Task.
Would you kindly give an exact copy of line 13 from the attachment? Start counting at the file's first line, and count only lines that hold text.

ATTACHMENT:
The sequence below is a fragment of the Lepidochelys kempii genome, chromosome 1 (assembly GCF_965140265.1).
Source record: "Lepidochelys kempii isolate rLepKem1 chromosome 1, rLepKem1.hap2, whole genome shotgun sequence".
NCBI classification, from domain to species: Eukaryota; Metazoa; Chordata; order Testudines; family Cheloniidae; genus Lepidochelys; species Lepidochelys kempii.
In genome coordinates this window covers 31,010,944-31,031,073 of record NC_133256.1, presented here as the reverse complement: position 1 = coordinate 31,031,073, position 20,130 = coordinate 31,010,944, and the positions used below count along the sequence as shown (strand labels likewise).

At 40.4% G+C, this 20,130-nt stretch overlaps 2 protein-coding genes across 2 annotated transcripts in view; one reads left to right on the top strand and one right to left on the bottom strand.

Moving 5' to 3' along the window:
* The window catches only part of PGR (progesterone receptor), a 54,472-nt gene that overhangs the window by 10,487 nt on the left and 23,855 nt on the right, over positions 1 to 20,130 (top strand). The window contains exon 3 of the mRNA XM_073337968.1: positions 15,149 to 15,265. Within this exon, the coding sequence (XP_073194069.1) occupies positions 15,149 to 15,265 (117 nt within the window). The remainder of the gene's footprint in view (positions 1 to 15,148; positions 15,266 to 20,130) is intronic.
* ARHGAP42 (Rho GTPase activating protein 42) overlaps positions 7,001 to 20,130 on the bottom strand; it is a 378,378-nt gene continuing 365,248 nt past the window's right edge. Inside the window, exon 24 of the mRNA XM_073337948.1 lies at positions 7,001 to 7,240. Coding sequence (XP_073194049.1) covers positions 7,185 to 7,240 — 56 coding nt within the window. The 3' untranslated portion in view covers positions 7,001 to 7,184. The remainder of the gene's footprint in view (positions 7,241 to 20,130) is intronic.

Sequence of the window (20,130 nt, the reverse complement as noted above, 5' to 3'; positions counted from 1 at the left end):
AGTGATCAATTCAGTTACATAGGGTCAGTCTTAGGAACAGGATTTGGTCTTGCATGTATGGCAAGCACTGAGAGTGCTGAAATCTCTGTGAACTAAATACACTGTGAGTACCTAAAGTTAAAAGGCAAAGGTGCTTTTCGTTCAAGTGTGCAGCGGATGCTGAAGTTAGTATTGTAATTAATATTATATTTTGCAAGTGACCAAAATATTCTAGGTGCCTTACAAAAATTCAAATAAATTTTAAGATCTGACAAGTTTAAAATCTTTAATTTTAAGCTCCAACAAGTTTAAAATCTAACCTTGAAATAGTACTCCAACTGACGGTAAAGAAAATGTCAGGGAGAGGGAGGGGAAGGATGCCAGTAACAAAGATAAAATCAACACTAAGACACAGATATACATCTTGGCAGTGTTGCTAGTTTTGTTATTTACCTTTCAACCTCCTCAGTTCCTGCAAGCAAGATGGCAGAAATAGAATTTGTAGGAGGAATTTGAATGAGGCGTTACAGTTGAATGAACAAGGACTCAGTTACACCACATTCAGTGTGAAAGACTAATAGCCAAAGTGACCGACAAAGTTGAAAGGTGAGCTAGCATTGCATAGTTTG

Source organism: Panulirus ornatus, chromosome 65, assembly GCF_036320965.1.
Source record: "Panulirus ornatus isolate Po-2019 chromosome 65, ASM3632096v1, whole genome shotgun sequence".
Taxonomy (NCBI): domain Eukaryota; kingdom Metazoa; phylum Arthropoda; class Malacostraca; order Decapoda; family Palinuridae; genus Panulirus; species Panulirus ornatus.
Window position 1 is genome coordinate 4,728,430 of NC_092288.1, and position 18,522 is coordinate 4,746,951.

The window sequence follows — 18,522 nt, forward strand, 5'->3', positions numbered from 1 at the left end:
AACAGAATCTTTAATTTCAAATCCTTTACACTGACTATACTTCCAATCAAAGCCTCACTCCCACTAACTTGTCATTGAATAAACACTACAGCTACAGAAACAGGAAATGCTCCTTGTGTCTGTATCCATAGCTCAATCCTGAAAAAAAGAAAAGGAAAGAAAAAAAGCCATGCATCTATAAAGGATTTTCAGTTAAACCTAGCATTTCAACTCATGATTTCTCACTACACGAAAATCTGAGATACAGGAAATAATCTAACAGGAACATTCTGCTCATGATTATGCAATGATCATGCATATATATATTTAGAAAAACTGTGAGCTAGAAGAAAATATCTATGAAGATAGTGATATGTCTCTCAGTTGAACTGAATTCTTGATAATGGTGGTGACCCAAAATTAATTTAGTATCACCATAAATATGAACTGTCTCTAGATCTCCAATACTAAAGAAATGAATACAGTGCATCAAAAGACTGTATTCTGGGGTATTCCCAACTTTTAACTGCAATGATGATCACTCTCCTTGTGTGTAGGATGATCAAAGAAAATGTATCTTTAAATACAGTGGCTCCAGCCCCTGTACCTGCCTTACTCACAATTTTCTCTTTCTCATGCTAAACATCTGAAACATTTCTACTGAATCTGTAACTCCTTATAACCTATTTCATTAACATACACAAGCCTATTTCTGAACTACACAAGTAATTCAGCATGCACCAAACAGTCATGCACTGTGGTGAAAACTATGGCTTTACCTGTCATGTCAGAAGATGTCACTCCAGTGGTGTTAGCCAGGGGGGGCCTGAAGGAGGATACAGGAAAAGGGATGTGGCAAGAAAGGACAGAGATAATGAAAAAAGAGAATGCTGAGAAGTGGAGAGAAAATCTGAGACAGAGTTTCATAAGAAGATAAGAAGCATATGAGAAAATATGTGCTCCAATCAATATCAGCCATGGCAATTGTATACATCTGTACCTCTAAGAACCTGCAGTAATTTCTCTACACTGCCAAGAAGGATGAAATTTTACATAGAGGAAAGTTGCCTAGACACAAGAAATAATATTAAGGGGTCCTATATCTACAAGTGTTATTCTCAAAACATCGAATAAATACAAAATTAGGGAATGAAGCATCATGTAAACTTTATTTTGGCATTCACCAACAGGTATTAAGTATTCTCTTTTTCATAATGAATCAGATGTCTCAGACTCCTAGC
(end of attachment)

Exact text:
Taxonomy (NCBI): domain Eukaryota; kingdom Metazoa; phylum Arthropoda; class Malacostraca; order Decapoda; family Palinuridae; genus Panulirus; species Panulirus ornatus.